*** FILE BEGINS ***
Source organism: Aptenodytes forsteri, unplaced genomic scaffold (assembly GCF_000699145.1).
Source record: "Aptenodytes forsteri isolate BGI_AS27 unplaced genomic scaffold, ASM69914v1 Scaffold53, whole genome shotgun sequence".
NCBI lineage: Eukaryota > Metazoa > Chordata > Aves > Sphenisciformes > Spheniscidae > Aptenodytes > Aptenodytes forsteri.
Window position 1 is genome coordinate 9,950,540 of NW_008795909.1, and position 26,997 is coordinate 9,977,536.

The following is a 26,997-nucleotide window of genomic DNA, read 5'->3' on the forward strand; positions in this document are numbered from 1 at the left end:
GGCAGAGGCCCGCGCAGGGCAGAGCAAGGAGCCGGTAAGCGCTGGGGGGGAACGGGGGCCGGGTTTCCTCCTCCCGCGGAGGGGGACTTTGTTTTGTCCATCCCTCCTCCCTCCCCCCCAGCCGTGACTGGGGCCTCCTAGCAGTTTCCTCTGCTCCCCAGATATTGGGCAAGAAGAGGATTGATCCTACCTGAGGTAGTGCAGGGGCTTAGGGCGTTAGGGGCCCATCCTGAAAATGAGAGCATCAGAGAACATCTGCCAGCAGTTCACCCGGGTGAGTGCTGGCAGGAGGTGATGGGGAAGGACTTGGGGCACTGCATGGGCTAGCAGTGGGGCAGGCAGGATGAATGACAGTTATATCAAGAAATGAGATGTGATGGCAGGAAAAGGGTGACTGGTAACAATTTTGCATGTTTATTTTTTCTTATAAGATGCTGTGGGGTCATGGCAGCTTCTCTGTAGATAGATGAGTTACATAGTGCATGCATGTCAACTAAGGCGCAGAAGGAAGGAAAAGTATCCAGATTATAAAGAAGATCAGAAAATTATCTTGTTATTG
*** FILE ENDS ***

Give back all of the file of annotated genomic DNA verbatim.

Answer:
Source organism: Aptenodytes forsteri, unplaced genomic scaffold (assembly GCF_000699145.1).
Source record: "Aptenodytes forsteri isolate BGI_AS27 unplaced genomic scaffold, ASM69914v1 Scaffold53, whole genome shotgun sequence".
NCBI lineage: Eukaryota > Metazoa > Chordata > Aves > Sphenisciformes > Spheniscidae > Aptenodytes > Aptenodytes forsteri.
Window position 1 is genome coordinate 9,950,540 of NW_008795909.1, and position 26,997 is coordinate 9,977,536.

The following is a 26,997-nucleotide window of genomic DNA, read 5'->3' on the forward strand; positions in this document are numbered from 1 at the left end:
GGCAGAGGCCCGCGCAGGGCAGAGCAAGGAGCCGGTAAGCGCTGGGGGGGAACGGGGGCCGGGTTTCCTCCTCCCGCGGAGGGGGACTTTGTTTTGTCCATCCCTCCTCCCTCCCCCCCAGCCGTGACTGGGGCCTCCTAGCAGTTTCCTCTGCTCCCCAGATATTGGGCAAGAAGAGGATTGATCCTACCTGAGGTAGTGCAGGGGCTTAGGGCGTTAGGGGCCCATCCTGAAAATGAGAGCATCAGAGAACATCTGCCAGCAGTTCACCCGGGTGAGTGCTGGCAGGAGGTGATGGGGAAGGACTTGGGGCACTGCATGGGCTAGCAGTGGGGCAGGCAGGATGAATGACAGTTATATCAAGAAATGAGATGTGATGGCAGGAAAAGGGTGACTGGTAACAATTTTGCATGTTTATTTTTTCTTATAAGATGCTGTGGGGTCATGGCAGCTTCTCTGTAGATAGATGAGTTACATAGTGCATGCATGTCAACTAAGGCGCAGAAGGAAGGAAAAGTATCCAGATTATAAAGAAGATCAGAAAATTATCTTGTTATTG